Division of Academic Affairs
Are you overwhelmed by student email? Would you like some help to keep it under control? Listen as Garvey describes a few tips for managing email and limiting inbox clutter.
This is Teaching and Learning Matters, and I am Dr. Garvey Pyke. One of the principles for classroom success is for students to have regular interaction with their instructors both in and out of the classroom. And like it or not, students will often choose to interact with you via email. So what are some tips for managing email to keep it under control?
First of all, I recommend that everyone creates an email policy, and print this in your course syllabus. Let students know what the boundaries are and what they can expect from you. For example, “I answer email Monday through Thursday from 10 to 4, and it usually takes me 48 hours—or two business days—to answer your email.” Or whatever your policy is…
The key is to create a policy and then let them know what it is. This will curtail the overzealous student who emails you five minutes after sending you another email to ask why you haven’t answered the first one yet. It also encourages shyer students to send email or interact with you, since a policy shows boundaries and implies that it is not an imposition or impoliteness of any kind to email you.
Secondly, I believe in using the power of your email program to its fullest. Email is a wonderful creation, but most of us fail to use the timesaving, organizational features that are built into the email program. Whether you use Outlook or another program, you can create “rules” or “filters” that sort your email messages as they come in.
Personally, I use color coding, which makes email in my inbox appear in different colors. Dark green means messages sent to me only; light green means it was sent to me and a group; brown means mailing list. I also use folders: in other words, email can be automatically sorted into folders. Then I can deal with them according to their importance and urgency.
The easiest way to sort incoming email from your students is to require that they include the section number or some such identifier in the subject line. Thus, when you create your email rule or filter, you can base it on this identifier. Then the student emails can be sorted and tracked into folders automatically, allowing you to handle them when you choose. This will help keep your inbox free—or at least not so cluttered.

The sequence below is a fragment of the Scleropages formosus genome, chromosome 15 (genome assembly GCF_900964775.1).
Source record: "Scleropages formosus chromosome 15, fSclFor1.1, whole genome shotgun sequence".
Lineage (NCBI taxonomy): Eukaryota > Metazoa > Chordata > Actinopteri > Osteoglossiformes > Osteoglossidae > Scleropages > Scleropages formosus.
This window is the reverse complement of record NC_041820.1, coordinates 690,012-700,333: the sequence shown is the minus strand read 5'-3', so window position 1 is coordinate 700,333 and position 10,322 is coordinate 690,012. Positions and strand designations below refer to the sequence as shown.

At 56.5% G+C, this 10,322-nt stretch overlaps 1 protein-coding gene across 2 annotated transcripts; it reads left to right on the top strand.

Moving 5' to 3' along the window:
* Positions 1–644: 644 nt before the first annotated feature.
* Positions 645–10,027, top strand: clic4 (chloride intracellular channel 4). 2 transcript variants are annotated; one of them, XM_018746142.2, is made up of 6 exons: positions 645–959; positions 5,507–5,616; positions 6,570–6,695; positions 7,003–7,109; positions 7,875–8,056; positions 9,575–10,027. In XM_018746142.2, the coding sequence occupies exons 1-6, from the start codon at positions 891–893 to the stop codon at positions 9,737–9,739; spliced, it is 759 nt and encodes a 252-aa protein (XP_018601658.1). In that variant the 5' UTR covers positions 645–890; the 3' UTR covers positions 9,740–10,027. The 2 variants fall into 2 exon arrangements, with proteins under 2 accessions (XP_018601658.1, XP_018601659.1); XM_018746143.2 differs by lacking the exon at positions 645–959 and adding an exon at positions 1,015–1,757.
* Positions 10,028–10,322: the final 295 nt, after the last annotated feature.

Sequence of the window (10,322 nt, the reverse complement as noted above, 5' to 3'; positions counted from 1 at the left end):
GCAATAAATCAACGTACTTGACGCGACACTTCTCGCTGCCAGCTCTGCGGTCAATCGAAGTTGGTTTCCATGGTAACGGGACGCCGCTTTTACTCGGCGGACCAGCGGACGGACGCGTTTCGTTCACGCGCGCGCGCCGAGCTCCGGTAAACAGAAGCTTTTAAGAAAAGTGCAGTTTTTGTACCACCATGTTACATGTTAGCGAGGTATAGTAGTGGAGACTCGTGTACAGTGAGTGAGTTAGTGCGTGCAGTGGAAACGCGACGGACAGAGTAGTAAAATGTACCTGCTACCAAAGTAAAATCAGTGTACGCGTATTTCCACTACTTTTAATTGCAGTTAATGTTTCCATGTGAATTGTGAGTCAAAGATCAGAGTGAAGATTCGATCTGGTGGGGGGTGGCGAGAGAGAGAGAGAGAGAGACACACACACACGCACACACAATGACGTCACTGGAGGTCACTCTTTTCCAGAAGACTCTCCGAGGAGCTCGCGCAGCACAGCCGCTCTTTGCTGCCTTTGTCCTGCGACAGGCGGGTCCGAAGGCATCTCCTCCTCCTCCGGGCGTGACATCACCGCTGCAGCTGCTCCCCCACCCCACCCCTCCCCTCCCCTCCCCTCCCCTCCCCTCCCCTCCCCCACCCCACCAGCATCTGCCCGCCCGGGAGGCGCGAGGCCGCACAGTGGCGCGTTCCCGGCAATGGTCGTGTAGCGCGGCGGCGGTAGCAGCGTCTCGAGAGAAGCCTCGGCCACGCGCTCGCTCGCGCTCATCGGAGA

Some people wonder how long they should keep student email and the email we send to students. Some faculty keep it forever, so to speak. Others say one year, and others say three years. I have no simple rule for this, but if you have the storage space, it may be useful to keep especially those emails where difficult situations or issues have been documented. It is always nice to have written records to help us refresh our memories when students ask for recommendations, or heaven forbid, make unfounded accusations.
I heard another tip during a teleconference years ago. The presenter (her name escapes me now) suggested that our email policies with our students include what can and cannot be asked about in email. For example, they cannot ask about such things such as due dates, et cetera, that are already on the syllabus. Some faculty simply do not answer such emails, while others tell students they will take a point off their next test grade for sending such an inquiry.
Where you may fall on that continuum is up to you, but just beware that students will ask all kinds of things that you wish they wouldn’t. Along those lines, students will ask you for tech support, library assistance, you name it! Again, let them know what you will and won’t answer in email, and point them in the right direction from the start by including in your syllabus the relevant phone numbers, locations, and so forth of the departments who handle such things.
I want to reiterate that email is a wonderful tool, as long as you can keep it under control. I hope these tips work for you, and if you have some suggestions for me, I would love to hear them. Or if you have any questions for me, feel free to email me at…well…maybe it’s better if you just stop by sometime. Come on over to the Center for Teaching and Learning at UNC Charlotte, and we will talk about this or other strategies that fit your style, your students’ needs, and your subject area.
Thanks for listening, and please tune in next time. Until then, so long, and remember: Teaching and Learning Matters.
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